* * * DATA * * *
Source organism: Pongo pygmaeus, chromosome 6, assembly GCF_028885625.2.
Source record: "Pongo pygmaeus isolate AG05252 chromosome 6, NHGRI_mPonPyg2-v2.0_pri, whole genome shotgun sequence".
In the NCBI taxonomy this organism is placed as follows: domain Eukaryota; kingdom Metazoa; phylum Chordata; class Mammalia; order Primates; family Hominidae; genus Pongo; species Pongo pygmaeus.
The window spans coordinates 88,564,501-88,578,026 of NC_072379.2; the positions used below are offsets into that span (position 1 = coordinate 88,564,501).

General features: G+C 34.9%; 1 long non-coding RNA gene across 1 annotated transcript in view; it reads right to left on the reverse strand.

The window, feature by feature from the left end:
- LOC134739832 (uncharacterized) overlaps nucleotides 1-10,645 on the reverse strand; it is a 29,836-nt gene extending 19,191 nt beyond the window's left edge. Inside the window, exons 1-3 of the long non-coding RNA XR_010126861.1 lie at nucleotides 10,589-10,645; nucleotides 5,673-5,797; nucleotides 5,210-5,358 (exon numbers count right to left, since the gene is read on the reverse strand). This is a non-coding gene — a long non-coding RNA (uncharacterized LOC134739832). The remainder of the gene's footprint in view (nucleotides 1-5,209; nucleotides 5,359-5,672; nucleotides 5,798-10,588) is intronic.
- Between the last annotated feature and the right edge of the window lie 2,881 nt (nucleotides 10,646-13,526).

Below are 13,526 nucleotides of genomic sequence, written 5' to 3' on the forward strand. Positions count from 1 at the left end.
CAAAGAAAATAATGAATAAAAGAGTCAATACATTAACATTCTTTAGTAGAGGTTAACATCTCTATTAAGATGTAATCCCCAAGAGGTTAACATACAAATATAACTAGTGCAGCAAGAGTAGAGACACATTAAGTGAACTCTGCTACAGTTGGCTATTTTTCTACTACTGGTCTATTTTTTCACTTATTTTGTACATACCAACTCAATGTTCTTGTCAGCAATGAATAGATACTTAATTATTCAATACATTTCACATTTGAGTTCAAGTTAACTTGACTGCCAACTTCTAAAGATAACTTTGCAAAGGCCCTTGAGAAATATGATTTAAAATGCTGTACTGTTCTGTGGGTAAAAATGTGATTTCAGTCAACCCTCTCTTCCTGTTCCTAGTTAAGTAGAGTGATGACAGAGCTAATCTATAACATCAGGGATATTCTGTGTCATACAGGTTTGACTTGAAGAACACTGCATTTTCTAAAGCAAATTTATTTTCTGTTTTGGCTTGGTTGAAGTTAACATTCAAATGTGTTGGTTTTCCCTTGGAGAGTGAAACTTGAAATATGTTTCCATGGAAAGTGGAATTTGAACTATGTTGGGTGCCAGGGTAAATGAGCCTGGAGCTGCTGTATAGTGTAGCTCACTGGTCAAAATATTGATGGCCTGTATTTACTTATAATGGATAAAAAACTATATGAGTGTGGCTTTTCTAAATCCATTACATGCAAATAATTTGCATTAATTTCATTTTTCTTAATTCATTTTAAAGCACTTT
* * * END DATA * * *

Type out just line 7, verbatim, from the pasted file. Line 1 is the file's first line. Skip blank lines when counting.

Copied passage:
- LOC134739832 (uncharacterized) overlaps nucleotides 1-10,645 on the reverse strand; it is a 29,836-nt gene extending 19,191 nt beyond the window's left edge. Inside the window, exons 1-3 of the long non-coding RNA XR_010126861.1 lie at nucleotides 10,589-10,645; nucleotides 5,673-5,797; nucleotides 5,210-5,358 (exon numbers count right to left, since the gene is read on the reverse strand). This is a non-coding gene — a long non-coding RNA (uncharacterized LOC134739832). The remainder of the gene's footprint in view (nucleotides 1-5,209; nucleotides 5,359-5,672; nucleotides 5,798-10,588) is intronic.